What is dark matter? This is a question I'd very much like to know the answer to. There is overwhelming evidence that there is much more mass in the universe than we can see, and although we've given it a name - dark matter - we have almost no idea what it is. The leading explanation is that dark matter is made of a new type of particle we have yet to discover, and beyond the fact it must interact negligibly with light we know very little about it.
To unravel this mystery we often take cues from the particles we do know about. Many particles decay. A neutron in isolation will decay in about 14 minutes into a proton, electron, and neutrino. Even if we couldn't detect the neutron, we could infer many of its properties by observing these decay products. The hope is a similar process may occur for dark matter - if it can decay to a particle we can see then we could similarly unravel its properties.
To be specific, if dark matter is made up of heavy neutrinos, then it could decay into a regular neutrino and a photon. In these models the heavy neutrino (usually called a sterile neutrino) can be detected by the photon these decays emit, which is expected to be at X-ray energies. So at least in this model we have clear strategy for unraveling the dark matter mystery: search for anomalous X-ray lines.
Interest in the idea that sterile neutrinos could be dark matter exploded in 2014 when two groups (Bulbul et al and Boyarsky et al) claimed the discovery of exactly such an anomalous X-ray line at 3.5 keV. The discoveries were made in galaxies outside our own Milky Way, and primarily galaxy clusters which are collections of galaxies. These monstrous objects contain enormous reservoirs of dark matter, and if that is made of particles that can decay the clusters should produce a bright X-ray line. A cartoon picture of what might have been going on is depicted below.
The signal had many of the properties expected of dark matter, and was observed in the XMM-Newton and Chandra satellites, both which had been operating for almost 15 years at that point. Yet several places one might expect the line should show up based on the expected dark matter distribution, it hadn't. The hope was that the up-coming Hitomi satellite, which had a significantly better energy resolution, would be able to definitely determine the origin of the line and resolve the debate. Tragically, Hitomi was lost shortly after launch. The expectation in the field became that it might take a new satellite to resolve the origin of the 3.5 keV line, and potentially dark matter itself.
Meanwhile, in 2016 Ben Safdi and I, both then at MIT, had been working on the best ways to constrain decaying dark matter for particles that produce a signature in gamma-rays. In particular, we were motivated in the possibility that IceCube may be seeing a hint of dark matter decaying to neutrinos. But due to electroweak corrections, if a heavy dark matter particle was decaying to give neutrinos, it must produce gamma-rays also, and so we used data from the Fermi Gamma-ray space telescope to set strong constraints on that possibility.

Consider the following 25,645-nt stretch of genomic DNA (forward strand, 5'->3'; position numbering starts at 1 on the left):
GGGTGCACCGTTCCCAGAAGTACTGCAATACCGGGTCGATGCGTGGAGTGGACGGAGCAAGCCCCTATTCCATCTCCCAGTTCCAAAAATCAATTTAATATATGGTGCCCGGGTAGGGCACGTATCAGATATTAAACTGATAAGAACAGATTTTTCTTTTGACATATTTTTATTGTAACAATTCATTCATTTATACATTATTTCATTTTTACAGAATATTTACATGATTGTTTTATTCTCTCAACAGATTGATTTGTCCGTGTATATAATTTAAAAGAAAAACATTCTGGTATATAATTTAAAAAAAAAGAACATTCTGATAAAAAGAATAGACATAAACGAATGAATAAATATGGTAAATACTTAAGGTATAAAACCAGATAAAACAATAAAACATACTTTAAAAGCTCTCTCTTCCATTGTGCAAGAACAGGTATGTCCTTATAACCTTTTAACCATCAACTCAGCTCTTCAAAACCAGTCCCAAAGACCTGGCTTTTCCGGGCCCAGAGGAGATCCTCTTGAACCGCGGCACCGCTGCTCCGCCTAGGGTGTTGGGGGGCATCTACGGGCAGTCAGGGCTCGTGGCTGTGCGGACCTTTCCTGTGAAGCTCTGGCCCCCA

In that paper, which appeared in PRL, we realized that decays from the Milky Way halo provided a very bright contribution to the flux from decaying dark matter. A year or so after that work, Ben, who was now a junior faculty member, was entering the world of grant applications. For one of these, Ben and myself joined with Chris Dessert and at the time Siddharth Mishra-Sharma to think of ideas extending the search for decaying dark matter. In that grant we suggested that we could use the same ideas we'd exploited in gamma-rays to search for dark matter decay into X-rays, with a particular focus on the broad Milky Way halo which hadn't been systematically attacked previously (recall the line was discovered outside our galaxy). We submitted the grant, suggesting we could use these ideas to potentially say something interesting about 3.5 keV line. The grant was rejected. Nevertheless, Ben, Chris, and I decided to push forward.
What we ultimately found is that we could make an extremely strong statement about the 3.5 keV line, and the resulting work appeared recently in Science. Essentially we were able to exploit the almost 20 years of data that XMM-Newton had collected and the fact that almost every observation looked through the Milky Way halo. A simple signal to background estimate revealed that the combination of the brightness of the Milky Way halo and the huge dataset XMM-Newton had stored to disk implied that if the line was real it should jump out at an enormous significance in our dataset. What we saw when we did the analysis is shown below in the figure taken from our paper.
Unfortunately, the data we saw did not appear to be consistent with the 3.5 keV line expectation, which is shown as the dashed red curve (the two panels correspond to the two types of X-ray cameras aboard XMM-Newton). The result was, to be perfectly honest, a bit disappointing! The hope going in is that we may conclusively confirm that the 3.5 keV line comes from dark matter, and finally be able to answer one of the biggest questions in physics. Yet as our analysis was significantly more sensitive than ones that had appeared previously, we were able to set a very strong constraint on the possibility that the line observed in clusters was indeed from dark matter. In this sense, while we weren't able to unravel the mystery of dark matter, we were able to resolve one of the outstanding anomalies in the field.
Most excitingly, our results demonstrate that the method of searching for dark matter X-ray lines in the Milky Way is significantly more sensitive than other techniques being used. In the work discussed here, we focused our attention on a narrow window around the 3.5 keV line. But maybe dark matter is a sterile neutrino producing an X-ray line at another energy we haven't looked for yet. If so, we might be writing the dark matter discovery paper soon!